Southern Georgian Bay Affordable Housing Toolkit:
Town Sustainability, Community Wealth Strategies, and Social Finance Tools
The Institute of Southern Georgian Bay connects people, shares knowledge, and fosters collaborative action to accelerate progress on challenging issues, as well as exciting opportunities. One of our four priority areas is Affordable Housing, which currently is the greatest challenge affecting the sustainability of our municipalities.
Our Social Finance & Housing Project grew out of an original study group focused on pandemic recovery, the lack of awareness of community wealth building strategies and social finance tools in our rural communities, and included a study area of participating communities along the shore from Collingwood to Owen Sound. The focus shifted to housing as the local housing crisis was exacerbated by in-migration from neighbouring cities bringing gentrification and investment in multiple properties to our traditionally low-income areas. This trend has magnified the problems experienced by much of Canada as a result of the financialization of housing and is having a huge impact on affordable housing.
Our Project has developed within the context of three UN Habitat in Towns: Collingwood World Summits looking at the sustainability of small towns, and the application of the UN Sustainable Development Goals (SDGs) to our communities. In addition, we participated in the year-long Social Innovation Canada/CMHC Financialization of Housing Innovation Lab, working with communities across Canada to mobilize community wealth toward an affordability for all agenda.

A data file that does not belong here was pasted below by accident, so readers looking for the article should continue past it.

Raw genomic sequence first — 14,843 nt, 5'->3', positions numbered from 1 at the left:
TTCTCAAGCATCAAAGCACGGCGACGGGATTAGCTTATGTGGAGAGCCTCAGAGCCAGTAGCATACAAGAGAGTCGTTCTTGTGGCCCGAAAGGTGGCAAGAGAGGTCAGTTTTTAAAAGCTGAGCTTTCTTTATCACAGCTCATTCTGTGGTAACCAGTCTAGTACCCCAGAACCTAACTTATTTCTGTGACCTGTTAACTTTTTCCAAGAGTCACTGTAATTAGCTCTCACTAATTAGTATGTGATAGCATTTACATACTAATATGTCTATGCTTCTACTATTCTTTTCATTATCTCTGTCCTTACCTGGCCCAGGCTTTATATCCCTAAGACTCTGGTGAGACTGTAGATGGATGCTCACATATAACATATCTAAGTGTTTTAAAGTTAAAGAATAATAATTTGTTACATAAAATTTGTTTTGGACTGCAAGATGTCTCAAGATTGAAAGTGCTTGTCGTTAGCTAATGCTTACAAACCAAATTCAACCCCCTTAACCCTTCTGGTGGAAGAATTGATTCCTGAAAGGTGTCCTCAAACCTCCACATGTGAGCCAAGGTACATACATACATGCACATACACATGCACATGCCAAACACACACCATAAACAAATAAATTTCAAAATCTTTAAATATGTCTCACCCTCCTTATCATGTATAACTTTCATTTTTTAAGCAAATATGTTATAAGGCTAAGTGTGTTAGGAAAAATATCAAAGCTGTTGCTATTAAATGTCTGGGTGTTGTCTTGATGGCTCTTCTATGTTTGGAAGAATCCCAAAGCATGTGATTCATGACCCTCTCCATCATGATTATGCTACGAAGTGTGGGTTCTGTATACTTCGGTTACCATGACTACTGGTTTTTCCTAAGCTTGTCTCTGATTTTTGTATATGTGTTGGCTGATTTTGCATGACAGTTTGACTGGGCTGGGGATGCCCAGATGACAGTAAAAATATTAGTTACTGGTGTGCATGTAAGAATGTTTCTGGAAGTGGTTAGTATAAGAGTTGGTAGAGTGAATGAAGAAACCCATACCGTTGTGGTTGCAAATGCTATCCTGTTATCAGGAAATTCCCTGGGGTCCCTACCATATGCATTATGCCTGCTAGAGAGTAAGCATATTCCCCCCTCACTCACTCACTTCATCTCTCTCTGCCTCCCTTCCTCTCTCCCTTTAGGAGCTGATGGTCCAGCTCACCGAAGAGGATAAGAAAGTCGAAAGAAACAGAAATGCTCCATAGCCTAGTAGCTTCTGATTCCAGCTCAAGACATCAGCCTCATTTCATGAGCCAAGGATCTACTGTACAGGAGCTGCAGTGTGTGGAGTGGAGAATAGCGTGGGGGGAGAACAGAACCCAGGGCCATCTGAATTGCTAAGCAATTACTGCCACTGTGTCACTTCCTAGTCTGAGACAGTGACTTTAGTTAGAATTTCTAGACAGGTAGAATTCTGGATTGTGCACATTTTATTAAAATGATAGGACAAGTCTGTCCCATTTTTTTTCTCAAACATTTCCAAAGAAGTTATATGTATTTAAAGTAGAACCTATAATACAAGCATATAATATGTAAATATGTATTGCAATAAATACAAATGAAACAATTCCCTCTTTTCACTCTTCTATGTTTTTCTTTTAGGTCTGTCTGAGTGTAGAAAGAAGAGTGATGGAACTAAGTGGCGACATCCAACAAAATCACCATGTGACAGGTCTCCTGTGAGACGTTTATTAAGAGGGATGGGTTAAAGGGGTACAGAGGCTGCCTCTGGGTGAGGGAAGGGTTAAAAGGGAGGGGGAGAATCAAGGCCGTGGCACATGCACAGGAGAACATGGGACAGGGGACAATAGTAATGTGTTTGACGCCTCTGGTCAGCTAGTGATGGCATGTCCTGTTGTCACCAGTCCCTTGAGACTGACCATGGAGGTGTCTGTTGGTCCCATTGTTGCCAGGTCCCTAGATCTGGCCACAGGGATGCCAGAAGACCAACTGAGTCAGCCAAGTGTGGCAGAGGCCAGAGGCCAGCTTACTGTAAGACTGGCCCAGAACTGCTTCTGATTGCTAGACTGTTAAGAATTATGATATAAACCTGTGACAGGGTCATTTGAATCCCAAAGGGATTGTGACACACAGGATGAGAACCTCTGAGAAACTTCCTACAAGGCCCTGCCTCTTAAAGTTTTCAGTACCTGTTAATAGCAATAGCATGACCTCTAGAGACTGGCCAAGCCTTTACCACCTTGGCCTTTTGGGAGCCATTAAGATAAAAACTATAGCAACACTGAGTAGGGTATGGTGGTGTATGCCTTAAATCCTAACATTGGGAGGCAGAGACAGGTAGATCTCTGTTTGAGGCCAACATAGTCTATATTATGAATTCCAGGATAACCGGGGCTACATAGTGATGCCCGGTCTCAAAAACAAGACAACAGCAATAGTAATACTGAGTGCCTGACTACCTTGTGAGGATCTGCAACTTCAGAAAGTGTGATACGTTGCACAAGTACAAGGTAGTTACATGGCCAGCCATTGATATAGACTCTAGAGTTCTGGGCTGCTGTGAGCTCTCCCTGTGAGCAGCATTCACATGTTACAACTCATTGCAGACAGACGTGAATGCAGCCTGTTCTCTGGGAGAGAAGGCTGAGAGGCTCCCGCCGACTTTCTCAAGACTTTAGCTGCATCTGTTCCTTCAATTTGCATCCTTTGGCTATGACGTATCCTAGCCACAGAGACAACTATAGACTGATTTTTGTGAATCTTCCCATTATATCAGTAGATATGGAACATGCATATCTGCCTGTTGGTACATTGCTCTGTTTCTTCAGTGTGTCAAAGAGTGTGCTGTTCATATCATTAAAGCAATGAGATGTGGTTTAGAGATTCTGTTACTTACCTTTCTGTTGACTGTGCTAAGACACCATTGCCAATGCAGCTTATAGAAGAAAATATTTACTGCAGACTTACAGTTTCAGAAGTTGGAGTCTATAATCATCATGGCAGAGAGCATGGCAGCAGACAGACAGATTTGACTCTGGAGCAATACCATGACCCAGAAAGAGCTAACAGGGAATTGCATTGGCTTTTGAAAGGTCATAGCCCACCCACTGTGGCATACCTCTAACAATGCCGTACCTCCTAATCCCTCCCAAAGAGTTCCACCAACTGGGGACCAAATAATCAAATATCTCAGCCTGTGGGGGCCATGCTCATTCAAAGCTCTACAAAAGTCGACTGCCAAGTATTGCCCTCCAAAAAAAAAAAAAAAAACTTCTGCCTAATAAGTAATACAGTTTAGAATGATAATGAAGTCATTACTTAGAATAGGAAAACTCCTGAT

The annual Summits focus on SDG #11 – Sustainable Communities – and highlight the rapidly growing pressures our communities are experiencing, the cross-sectoral progress being made in some jurisdictions, and the urgent need to develop our own regional roadmap for addressing affordable housing, climate change, transportation, and the protection of our natural and cultural assets to ensure economic and social wellbeing of our towns for generations.
Over the first year of the pandemic, it became clear that access to capital for addressing social issues was becoming increasingly difficult. A social finance and investment strategy was a topic of exploration in our community discussion series Mapping Our Road to Recovery . In 2021, the Institute began studying the tools and strategies being used in other jurisdictions to help address affordable housing, climate action, and food systems.
In 2022, we formed the Social Finance & Housing Group with the goal of learning more about the emerging area of Community Wealth strategies and Social Finance tools that are being used to accelerate progress on affordable housing. Residents and leaders from business, government, nonprofit, and philanthropic sectors across the region are involved. And, by participating on the annual Summit Steering Committee, we have contributed a slate of speakers for the Summits, which have included local experts, as well as others we have met through our study group sessions.
The Institute has hosted important community discussions over the last three years so that everyone can learn more about the housing system; the financialization of the sector, which has turned housing into a commodity – see Social Innovation Canada’s Financialization of Housing Report; and solutions that are taking place across the country.
This important activity has fostered a rich systems discussion on how development takes place in our communities, how we could be doing things differently, and how we all must contribute to achieving affordable housing for all.